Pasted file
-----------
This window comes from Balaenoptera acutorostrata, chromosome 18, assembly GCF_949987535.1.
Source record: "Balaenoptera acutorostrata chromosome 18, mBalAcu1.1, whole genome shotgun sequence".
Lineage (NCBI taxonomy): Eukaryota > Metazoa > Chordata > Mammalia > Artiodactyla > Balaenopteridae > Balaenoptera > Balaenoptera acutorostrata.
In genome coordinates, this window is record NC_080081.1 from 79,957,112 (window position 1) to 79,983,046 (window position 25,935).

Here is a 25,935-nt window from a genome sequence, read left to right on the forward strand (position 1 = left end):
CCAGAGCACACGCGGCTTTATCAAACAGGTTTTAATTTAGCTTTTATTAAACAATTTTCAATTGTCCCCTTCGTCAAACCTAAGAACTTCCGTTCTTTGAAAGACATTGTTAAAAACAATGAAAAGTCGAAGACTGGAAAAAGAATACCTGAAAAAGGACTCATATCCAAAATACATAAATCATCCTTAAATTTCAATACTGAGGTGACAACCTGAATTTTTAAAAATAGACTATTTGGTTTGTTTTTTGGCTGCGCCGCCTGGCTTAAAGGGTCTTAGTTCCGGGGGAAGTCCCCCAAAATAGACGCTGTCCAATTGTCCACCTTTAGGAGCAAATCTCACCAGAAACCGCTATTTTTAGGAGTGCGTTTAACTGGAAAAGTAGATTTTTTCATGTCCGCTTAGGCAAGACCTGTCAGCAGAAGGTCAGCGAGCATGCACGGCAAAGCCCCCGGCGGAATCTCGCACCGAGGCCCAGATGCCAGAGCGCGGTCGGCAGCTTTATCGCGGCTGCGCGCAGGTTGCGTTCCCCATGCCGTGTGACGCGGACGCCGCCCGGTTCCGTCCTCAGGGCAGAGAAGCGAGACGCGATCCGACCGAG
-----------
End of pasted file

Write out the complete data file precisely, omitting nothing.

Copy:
This window comes from Balaenoptera acutorostrata, chromosome 18, assembly GCF_949987535.1.
Source record: "Balaenoptera acutorostrata chromosome 18, mBalAcu1.1, whole genome shotgun sequence".
Lineage (NCBI taxonomy): Eukaryota > Metazoa > Chordata > Mammalia > Artiodactyla > Balaenopteridae > Balaenoptera > Balaenoptera acutorostrata.
In genome coordinates, this window is record NC_080081.1 from 79,957,112 (window position 1) to 79,983,046 (window position 25,935).

Here is a 25,935-nt window from a genome sequence, read left to right on the forward strand (position 1 = left end):
CCAGAGCACACGCGGCTTTATCAAACAGGTTTTAATTTAGCTTTTATTAAACAATTTTCAATTGTCCCCTTCGTCAAACCTAAGAACTTCCGTTCTTTGAAAGACATTGTTAAAAACAATGAAAAGTCGAAGACTGGAAAAAGAATACCTGAAAAAGGACTCATATCCAAAATACATAAATCATCCTTAAATTTCAATACTGAGGTGACAACCTGAATTTTTAAAAATAGACTATTTGGTTTGTTTTTTGGCTGCGCCGCCTGGCTTAAAGGGTCTTAGTTCCGGGGGAAGTCCCCCAAAATAGACGCTGTCCAATTGTCCACCTTTAGGAGCAAATCTCACCAGAAACCGCTATTTTTAGGAGTGCGTTTAACTGGAAAAGTAGATTTTTTCATGTCCGCTTAGGCAAGACCTGTCAGCAGAAGGTCAGCGAGCATGCACGGCAAAGCCCCCGGCGGAATCTCGCACCGAGGCCCAGATGCCAGAGCGCGGTCGGCAGCTTTATCGCGGCTGCGCGCAGGTTGCGTTCCCCATGCCGTGTGACGCGGACGCCGCCCGGTTCCGTCCTCAGGGCAGAGAAGCGAGACGCGATCCGACCGAG